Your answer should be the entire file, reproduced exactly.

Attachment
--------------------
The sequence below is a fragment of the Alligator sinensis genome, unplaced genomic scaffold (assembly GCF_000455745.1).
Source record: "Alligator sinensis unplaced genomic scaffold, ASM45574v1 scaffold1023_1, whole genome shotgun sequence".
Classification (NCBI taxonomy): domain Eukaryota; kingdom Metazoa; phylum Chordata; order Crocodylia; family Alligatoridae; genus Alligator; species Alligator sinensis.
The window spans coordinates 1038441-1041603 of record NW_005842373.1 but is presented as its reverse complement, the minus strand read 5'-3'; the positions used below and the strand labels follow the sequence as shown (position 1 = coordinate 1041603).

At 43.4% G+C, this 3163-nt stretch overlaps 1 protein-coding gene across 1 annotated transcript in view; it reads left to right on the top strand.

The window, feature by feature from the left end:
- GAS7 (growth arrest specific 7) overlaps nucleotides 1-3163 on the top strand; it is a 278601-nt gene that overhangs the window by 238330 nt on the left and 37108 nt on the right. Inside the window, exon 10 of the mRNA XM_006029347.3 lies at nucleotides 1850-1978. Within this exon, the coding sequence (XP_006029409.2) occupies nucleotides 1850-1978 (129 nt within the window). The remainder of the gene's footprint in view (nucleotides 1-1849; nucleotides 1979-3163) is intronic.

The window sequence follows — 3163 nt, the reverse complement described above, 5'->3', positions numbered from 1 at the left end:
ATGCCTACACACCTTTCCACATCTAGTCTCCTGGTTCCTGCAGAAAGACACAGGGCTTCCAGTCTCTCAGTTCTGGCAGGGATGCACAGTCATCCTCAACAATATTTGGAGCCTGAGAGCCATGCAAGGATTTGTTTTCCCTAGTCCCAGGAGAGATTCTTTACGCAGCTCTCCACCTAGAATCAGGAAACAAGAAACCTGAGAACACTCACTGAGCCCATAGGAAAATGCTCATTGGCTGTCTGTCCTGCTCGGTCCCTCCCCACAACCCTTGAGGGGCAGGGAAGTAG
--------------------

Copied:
The sequence below is a fragment of the Alligator sinensis genome, unplaced genomic scaffold (assembly GCF_000455745.1).
Source record: "Alligator sinensis unplaced genomic scaffold, ASM45574v1 scaffold1023_1, whole genome shotgun sequence".
Classification (NCBI taxonomy): domain Eukaryota; kingdom Metazoa; phylum Chordata; order Crocodylia; family Alligatoridae; genus Alligator; species Alligator sinensis.
The window spans coordinates 1038441-1041603 of record NW_005842373.1 but is presented as its reverse complement, the minus strand read 5'-3'; the positions used below and the strand labels follow the sequence as shown (position 1 = coordinate 1041603).

At 43.4% G+C, this 3163-nt stretch overlaps 1 protein-coding gene across 1 annotated transcript in view; it reads left to right on the top strand.

The window, feature by feature from the left end:
- GAS7 (growth arrest specific 7) overlaps nucleotides 1-3163 on the top strand; it is a 278601-nt gene that overhangs the window by 238330 nt on the left and 37108 nt on the right. Inside the window, exon 10 of the mRNA XM_006029347.3 lies at nucleotides 1850-1978. Within this exon, the coding sequence (XP_006029409.2) occupies nucleotides 1850-1978 (129 nt within the window). The remainder of the gene's footprint in view (nucleotides 1-1849; nucleotides 1979-3163) is intronic.

The window sequence follows — 3163 nt, the reverse complement described above, 5'->3', positions numbered from 1 at the left end:
ATGCCTACACACCTTTCCACATCTAGTCTCCTGGTTCCTGCAGAAAGACACAGGGCTTCCAGTCTCTCAGTTCTGGCAGGGATGCACAGTCATCCTCAACAATATTTGGAGCCTGAGAGCCATGCAAGGATTTGTTTTCCCTAGTCCCAGGAGAGATTCTTTACGCAGCTCTCCACCTAGAATCAGGAAACAAGAAACCTGAGAACACTCACTGAGCCCATAGGAAAATGCTCATTGGCTGTCTGTCCTGCTCGGTCCCTCCCCACAACCCTTGAGGGGCAGGGAAGTAG